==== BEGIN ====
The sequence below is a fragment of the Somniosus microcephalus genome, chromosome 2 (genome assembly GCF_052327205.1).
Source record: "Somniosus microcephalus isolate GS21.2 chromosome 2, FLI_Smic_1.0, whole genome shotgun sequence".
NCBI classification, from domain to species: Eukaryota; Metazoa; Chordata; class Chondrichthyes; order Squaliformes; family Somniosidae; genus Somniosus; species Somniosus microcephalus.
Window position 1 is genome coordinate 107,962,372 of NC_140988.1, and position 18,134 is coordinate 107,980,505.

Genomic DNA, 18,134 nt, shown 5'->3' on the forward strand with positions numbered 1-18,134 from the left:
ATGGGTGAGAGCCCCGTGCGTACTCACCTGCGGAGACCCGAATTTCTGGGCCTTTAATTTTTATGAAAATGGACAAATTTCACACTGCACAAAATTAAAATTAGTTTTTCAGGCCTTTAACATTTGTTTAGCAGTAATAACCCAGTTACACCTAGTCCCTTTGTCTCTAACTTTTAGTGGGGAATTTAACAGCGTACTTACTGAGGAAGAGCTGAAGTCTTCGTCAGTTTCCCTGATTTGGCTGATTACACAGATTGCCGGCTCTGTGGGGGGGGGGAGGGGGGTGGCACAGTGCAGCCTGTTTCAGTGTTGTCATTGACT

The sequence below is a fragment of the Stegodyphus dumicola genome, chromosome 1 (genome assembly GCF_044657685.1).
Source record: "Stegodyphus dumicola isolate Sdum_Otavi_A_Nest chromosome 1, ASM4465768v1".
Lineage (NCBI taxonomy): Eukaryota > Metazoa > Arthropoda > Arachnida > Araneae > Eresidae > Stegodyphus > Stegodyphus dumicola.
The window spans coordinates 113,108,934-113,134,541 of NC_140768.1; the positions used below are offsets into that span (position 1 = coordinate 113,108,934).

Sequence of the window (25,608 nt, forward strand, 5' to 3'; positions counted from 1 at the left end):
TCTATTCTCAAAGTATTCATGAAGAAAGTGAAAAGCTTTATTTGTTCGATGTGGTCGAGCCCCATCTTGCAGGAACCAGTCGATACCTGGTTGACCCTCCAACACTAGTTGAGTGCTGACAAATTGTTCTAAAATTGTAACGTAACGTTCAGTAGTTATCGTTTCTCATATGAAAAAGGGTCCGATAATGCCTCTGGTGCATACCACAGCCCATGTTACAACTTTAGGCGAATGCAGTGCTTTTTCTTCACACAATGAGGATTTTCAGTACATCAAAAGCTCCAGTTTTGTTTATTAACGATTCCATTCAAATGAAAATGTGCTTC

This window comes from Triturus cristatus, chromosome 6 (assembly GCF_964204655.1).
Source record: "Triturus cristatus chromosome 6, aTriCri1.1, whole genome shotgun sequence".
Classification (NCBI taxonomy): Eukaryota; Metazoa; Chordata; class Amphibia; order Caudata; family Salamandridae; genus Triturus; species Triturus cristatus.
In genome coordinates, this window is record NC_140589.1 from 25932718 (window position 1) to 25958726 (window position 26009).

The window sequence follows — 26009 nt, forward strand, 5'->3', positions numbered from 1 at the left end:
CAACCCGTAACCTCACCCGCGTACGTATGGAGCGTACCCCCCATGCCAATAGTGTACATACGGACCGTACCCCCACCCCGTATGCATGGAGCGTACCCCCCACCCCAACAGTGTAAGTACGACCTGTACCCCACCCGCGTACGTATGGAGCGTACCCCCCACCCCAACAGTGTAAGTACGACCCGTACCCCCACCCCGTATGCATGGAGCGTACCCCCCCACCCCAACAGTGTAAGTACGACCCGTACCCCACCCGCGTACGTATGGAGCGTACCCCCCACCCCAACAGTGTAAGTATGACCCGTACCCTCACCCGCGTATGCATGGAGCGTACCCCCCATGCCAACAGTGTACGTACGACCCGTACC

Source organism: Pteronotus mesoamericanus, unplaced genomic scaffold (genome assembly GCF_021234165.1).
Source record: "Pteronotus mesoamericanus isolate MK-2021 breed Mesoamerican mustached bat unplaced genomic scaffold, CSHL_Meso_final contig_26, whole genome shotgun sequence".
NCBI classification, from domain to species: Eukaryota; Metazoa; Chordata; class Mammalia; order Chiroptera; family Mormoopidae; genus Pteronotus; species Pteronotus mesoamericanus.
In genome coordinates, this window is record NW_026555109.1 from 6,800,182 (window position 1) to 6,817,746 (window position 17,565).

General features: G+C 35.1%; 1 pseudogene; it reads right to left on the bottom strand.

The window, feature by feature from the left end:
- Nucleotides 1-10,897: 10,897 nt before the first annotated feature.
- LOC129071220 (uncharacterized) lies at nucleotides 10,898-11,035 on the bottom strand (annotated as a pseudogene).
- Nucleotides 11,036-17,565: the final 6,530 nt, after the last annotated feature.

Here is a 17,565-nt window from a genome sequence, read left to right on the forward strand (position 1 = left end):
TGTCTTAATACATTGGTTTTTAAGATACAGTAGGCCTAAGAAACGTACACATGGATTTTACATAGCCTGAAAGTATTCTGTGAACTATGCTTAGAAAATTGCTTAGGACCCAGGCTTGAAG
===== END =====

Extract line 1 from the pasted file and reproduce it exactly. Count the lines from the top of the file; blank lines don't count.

The sequence below is a fragment of the Somniosus microcephalus genome, chromosome 2 (genome assembly GCF_052327205.1).